Compliance Center: FFIEC Recommends Participation in Cybersecurity Information Sharing Forum

On Monday November 3, the Federal Financial Institutions Examination Council (FFIEC), released observations from the recent cybersecurity assessment and recommended regulated financial institutions participate in the Financial Services Information Sharing and Analysis Center (FS-ISAC).

During the summer of 2014, FFIEC members piloted a cybersecurity assessment at more than 500 community institutions to evaluate the institutions’ preparedness to mitigate cybersecurity risks.  The assessment supplemented regularly scheduled exams and built upon key supervisory expectations contained within existing FFIEC information technology handbooks and other regulatory guidance. 

The FFIEC also recommended that financial institutions of all sizes participate in the FS-ISAC as part of their process to identify, respond to, and mitigate cybersecurity threats and vulnerabilities. The FS-ISAC is a non-profit, information-sharing forum established by financial services industry participants to facilitate the public and private sectors’ sharing of physical and cybersecurity threat and vulnerability information. 

Rapidly evolving cybersecurity risks reinforce the need for all institutions and their critical technology service providers to have appropriate methods for obtaining, monitoring, sharing, and responding to threat and vulnerability information. Financial institution management is expected to monitor and maintain sufficient awareness of cybersecurity threats and vulnerability information so that they may evaluate risk and respond accordingly.

The document is “not to be construed as guidance” according to the FFIEC.  However, it does provide some useful questions that credit union boards and management may consider when assessing their own credit union’s cybersecurity preparedness. Questions such as:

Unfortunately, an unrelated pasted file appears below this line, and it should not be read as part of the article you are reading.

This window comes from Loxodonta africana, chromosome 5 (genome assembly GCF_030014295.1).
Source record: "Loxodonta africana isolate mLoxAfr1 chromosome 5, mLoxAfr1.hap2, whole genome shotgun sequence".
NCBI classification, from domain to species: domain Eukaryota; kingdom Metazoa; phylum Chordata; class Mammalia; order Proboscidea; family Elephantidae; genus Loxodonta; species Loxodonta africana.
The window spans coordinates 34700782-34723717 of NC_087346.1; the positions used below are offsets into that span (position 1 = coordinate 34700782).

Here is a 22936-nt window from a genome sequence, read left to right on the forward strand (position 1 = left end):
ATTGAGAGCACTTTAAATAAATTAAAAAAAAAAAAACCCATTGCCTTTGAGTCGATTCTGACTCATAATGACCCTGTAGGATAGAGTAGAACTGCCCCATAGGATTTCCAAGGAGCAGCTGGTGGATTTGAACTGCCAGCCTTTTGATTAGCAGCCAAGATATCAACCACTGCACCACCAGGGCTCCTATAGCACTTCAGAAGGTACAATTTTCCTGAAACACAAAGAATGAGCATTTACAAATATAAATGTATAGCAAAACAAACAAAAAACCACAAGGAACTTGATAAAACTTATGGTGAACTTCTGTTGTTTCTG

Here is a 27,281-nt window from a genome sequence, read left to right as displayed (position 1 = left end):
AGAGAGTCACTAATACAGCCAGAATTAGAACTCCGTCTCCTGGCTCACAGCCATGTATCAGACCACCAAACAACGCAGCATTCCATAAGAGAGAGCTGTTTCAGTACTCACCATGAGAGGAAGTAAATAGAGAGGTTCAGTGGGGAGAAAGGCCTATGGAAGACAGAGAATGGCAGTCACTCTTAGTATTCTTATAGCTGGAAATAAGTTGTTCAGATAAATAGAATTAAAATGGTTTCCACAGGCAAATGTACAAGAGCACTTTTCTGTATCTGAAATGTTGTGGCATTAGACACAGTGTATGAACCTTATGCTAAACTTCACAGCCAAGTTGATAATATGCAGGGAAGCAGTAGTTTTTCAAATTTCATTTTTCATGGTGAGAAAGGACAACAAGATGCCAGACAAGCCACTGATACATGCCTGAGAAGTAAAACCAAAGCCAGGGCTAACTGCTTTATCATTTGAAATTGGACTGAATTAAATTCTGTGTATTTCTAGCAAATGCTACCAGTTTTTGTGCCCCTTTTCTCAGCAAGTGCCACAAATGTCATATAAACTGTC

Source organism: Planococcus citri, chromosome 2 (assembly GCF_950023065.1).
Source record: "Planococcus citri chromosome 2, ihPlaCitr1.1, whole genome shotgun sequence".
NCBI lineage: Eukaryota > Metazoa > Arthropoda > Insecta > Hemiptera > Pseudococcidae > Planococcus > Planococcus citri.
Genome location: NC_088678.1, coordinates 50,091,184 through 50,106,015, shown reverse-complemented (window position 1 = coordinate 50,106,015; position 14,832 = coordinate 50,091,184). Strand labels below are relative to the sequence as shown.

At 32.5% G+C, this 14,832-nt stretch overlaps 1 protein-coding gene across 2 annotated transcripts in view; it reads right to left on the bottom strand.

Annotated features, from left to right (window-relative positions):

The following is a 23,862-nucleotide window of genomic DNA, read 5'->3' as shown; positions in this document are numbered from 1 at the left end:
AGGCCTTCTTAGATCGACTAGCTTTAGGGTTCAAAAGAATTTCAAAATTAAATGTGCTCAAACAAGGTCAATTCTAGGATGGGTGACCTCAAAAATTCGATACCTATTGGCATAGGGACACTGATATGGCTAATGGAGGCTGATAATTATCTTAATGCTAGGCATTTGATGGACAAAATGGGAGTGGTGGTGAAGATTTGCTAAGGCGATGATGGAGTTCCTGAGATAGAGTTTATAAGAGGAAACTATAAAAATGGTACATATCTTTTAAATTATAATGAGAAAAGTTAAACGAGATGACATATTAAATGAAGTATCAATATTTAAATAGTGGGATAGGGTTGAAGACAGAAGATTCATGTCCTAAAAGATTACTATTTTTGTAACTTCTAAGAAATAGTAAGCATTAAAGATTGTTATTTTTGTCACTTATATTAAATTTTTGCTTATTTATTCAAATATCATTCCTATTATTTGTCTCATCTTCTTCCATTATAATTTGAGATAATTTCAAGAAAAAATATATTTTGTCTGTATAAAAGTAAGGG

• What types of network connections does my credit union have (e.g., virtual private networks, wireless networks, local area networks & “bring your own device” or “BYOD”)?  
  • How are we managing these connections in light of the rapidly evolving threat and vulnerability landscape?
  • How do we evaluate evolving cyber-threats and vulnerabilities in our risk assessment process for the technologies we use and the products and services we offer?
  • How do our connections, products and services offered, and technologies used collectively affect our financial institution’s overall inherent cybersecurity risk?

In addition, the FFIEC assessment reviewed institutions’ current practices and overall preparedness, focusing on risk management and oversight; threat intelligence and collaboration; cybersecurity controls; external dependency management; and cyber-incident management and resilience.  Some questions to consider in these areas included the following:

Risk management: What is the process for ensuring ongoing and routine discussions by the board and senior management about cyber threats and vulnerabilities to our credit union? What is the process for ensuring ongoing employee awareness and effective response to cyber-risks (e.g., routine training and awareness programs)?

Threat intelligence & collaboration: What is the process to gather and analyze threat and vulnerability information from multiple sources? How do we leverage this information to improve risk management practices? What reports are provided to our board on cyber events and trends? Who is accountable for maintaining relationships with law enforcement?

Cybersecurity controls: What is the process for determining and implementing preventive, detective, and corrective controls on our financial institution’s network?